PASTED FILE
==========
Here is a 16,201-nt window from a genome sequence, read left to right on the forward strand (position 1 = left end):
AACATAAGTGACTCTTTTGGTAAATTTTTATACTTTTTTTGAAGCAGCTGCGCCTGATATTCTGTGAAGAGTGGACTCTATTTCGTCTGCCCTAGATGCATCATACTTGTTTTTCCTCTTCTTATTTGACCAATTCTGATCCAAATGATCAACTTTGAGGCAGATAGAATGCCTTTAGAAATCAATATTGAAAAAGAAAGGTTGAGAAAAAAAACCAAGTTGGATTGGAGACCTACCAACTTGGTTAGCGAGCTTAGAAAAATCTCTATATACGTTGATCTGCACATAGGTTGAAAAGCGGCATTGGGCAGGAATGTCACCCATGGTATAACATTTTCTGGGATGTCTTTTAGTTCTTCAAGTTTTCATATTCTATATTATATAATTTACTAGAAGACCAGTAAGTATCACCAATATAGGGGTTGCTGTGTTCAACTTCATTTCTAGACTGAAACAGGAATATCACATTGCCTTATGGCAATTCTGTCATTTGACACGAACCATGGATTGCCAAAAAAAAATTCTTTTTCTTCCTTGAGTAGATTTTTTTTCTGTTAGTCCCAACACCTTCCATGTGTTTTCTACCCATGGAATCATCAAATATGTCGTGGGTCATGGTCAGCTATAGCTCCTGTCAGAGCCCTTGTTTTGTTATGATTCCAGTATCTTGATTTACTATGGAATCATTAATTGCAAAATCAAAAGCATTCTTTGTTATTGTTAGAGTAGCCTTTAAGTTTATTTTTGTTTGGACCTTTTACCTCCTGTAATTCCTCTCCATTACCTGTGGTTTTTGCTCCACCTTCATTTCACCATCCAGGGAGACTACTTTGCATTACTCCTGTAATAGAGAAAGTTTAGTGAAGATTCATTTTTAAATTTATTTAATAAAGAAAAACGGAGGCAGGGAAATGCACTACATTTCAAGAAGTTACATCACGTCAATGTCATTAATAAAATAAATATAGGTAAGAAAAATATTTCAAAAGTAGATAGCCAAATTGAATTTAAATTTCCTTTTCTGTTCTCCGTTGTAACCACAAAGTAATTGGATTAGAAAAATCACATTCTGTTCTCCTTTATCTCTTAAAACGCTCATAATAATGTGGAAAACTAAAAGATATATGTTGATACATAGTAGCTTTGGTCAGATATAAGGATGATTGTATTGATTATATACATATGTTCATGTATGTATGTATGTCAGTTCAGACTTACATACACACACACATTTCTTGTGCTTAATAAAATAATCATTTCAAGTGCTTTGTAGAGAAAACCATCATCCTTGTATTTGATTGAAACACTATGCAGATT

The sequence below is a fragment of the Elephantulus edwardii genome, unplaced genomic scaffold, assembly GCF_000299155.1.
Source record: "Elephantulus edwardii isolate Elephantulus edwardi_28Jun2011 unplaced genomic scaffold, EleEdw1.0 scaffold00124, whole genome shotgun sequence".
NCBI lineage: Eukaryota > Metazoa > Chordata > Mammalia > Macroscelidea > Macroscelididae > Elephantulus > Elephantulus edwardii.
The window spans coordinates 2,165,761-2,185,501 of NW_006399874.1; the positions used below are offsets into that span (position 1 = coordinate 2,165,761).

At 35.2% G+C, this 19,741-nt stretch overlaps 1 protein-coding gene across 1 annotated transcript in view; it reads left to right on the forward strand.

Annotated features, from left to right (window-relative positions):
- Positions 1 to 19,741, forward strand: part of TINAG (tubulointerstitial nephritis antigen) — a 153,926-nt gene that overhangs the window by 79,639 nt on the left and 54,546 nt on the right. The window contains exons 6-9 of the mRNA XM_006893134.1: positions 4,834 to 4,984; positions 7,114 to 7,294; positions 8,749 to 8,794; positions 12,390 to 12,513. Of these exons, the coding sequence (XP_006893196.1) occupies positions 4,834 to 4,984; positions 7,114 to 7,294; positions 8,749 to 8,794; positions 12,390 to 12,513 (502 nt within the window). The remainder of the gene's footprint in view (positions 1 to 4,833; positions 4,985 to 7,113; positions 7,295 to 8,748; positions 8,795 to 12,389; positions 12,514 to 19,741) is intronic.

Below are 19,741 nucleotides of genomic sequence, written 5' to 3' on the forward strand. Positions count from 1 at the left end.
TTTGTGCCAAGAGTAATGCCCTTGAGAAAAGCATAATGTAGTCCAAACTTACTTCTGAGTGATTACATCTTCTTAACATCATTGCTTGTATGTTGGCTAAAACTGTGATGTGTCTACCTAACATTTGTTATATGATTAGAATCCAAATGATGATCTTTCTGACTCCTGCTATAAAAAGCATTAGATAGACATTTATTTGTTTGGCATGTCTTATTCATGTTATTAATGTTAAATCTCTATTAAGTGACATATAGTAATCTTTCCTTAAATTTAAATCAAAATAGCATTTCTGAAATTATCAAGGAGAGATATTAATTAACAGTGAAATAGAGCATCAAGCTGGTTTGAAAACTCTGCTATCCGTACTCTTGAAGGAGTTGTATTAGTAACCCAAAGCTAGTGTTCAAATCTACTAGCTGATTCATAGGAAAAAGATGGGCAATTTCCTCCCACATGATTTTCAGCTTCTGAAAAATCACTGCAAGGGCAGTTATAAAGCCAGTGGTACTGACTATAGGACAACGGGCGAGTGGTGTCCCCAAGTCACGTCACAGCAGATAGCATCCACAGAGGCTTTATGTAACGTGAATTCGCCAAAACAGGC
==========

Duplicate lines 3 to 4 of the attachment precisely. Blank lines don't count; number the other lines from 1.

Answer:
The sequence below is a fragment of the Elephantulus edwardii genome, unplaced genomic scaffold, assembly GCF_000299155.1.
Source record: "Elephantulus edwardii isolate Elephantulus edwardi_28Jun2011 unplaced genomic scaffold, EleEdw1.0 scaffold00124, whole genome shotgun sequence".